Inflation controllers

Saturday, 7 May 2011 00:00 -     - {{hitsCtrl.values.hits}}

INFLATION is a common problem in many countries, particularly those in South Asia. With large populations and high-growth economies that could lead to commodity bubbles and larger capital flows, the challenge for keeping basic essentials affordable has literally become a fight to the death.

As the UN Economic and Social Survey of Asia and the Pacific 2011 (ESCAP) – which was launched in Sri Lanka on Thursday – warns, broad-based policies and reforms need to be implemented for growth momentum to continue.

The report warns that if these high oil and food prices continue, it will reduce up to 1% of GDP. This means that around 42 million extra people will become poor. This is in addition to 19 million who became poverty-stricken in 2010. Such a situation could seriously delay the achievement of the Millennium Development Goals and make the challenges of development more serious.

The report advises that governments should maintain buffer stocks of essential foods, strengthen the public distribution system and social protection for the poor. Focus on agriculture and regional food banks as well as increased trade between south-south partners was recommended.

Stronger regulation of the commodity markets in the region would assist to control food prices, a problem that Sri Lanka continuously grapples with. In fact inflation is almost reaching double digit figures despite the lapse of only four months in 2011. Speeding up the formulation of the South Asia Association for Regional Cooperation (SAARC) food bank would give relief to millions of poor in the region as well as giving an option to beleaguered governments.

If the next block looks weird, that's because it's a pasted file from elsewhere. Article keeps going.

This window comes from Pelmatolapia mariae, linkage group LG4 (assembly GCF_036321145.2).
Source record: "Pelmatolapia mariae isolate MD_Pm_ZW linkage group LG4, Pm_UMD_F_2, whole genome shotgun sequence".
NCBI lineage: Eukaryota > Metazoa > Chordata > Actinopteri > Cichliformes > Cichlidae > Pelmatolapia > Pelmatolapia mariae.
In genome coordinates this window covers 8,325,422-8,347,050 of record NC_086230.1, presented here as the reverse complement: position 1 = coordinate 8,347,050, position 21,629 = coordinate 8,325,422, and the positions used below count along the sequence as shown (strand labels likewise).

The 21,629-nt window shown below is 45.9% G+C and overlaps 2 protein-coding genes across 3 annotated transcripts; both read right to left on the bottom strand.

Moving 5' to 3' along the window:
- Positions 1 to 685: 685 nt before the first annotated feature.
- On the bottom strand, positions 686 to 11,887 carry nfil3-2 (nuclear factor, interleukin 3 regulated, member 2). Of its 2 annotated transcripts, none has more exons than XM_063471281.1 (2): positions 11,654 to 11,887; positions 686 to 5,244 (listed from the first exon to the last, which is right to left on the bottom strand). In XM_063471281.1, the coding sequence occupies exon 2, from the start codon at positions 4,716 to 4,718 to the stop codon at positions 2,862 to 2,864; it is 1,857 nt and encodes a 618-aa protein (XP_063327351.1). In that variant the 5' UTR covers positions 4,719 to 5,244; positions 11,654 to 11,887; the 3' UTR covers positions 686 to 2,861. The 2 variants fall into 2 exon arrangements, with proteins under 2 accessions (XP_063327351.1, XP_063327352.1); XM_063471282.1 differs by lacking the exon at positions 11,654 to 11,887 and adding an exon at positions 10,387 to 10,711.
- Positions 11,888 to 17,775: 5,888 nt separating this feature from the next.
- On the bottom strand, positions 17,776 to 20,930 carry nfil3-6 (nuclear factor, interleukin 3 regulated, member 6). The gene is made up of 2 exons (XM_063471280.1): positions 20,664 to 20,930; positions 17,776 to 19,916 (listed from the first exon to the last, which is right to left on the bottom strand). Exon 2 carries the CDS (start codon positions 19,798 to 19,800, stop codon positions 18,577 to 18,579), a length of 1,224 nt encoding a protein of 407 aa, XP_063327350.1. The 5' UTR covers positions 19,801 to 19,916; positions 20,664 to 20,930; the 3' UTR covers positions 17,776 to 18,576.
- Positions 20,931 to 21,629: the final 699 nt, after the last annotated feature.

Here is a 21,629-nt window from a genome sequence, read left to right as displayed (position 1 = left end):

Protecting farmers and ensuring that their produce gains a fair price as well as reducing post-harvest losses is of incredible importance. Recently the dumping of 70,000 kg of vegetables hit the front page of newspapers and prompted the President to order building of cool rooms. However, it is clear that these plans will not be implemented for many months resulting in thousands of kilos being wasted on a daily basis.  As the report points out upgrading distribution systems is of paramount importance to ensure that goods reach people at the right time.  

Globally the ESCAP report calls on the G20 countries to regulate commodity markets to prevent sudden price fluctuations and discipline the conversion of food to bio-fuels. It calls on oil producing countries to benchmark prices. The medium term challenge is to boost demand within developing countries and this can be done by encouraging the poor to consume more, thus increasing their standard of living as well. Governments should establish institutions and infrastructure for regional trade and lower trade costs.

Preferential trade agreements need to promote trade across sub-regions and not just within them says the report pointing out that even though around 170 bilateral and multilateral trade agreements exist in the Asia Pacific region few encourage trade across sub-regions. Moreover, ensuring that income from exports filters down to grass root level and promotes basic standards of living are also aspects that needs to be considered.

A larger focus on IT is necessary not only to make the work force more competent, but also because it would break the barriers to information. Countries such as China are using technology to increase their agriculture production and the report encourages other countries to follow suit. These are some points that the policy makers, private sector and Government can focus on to minimise a malady that is crippling growth.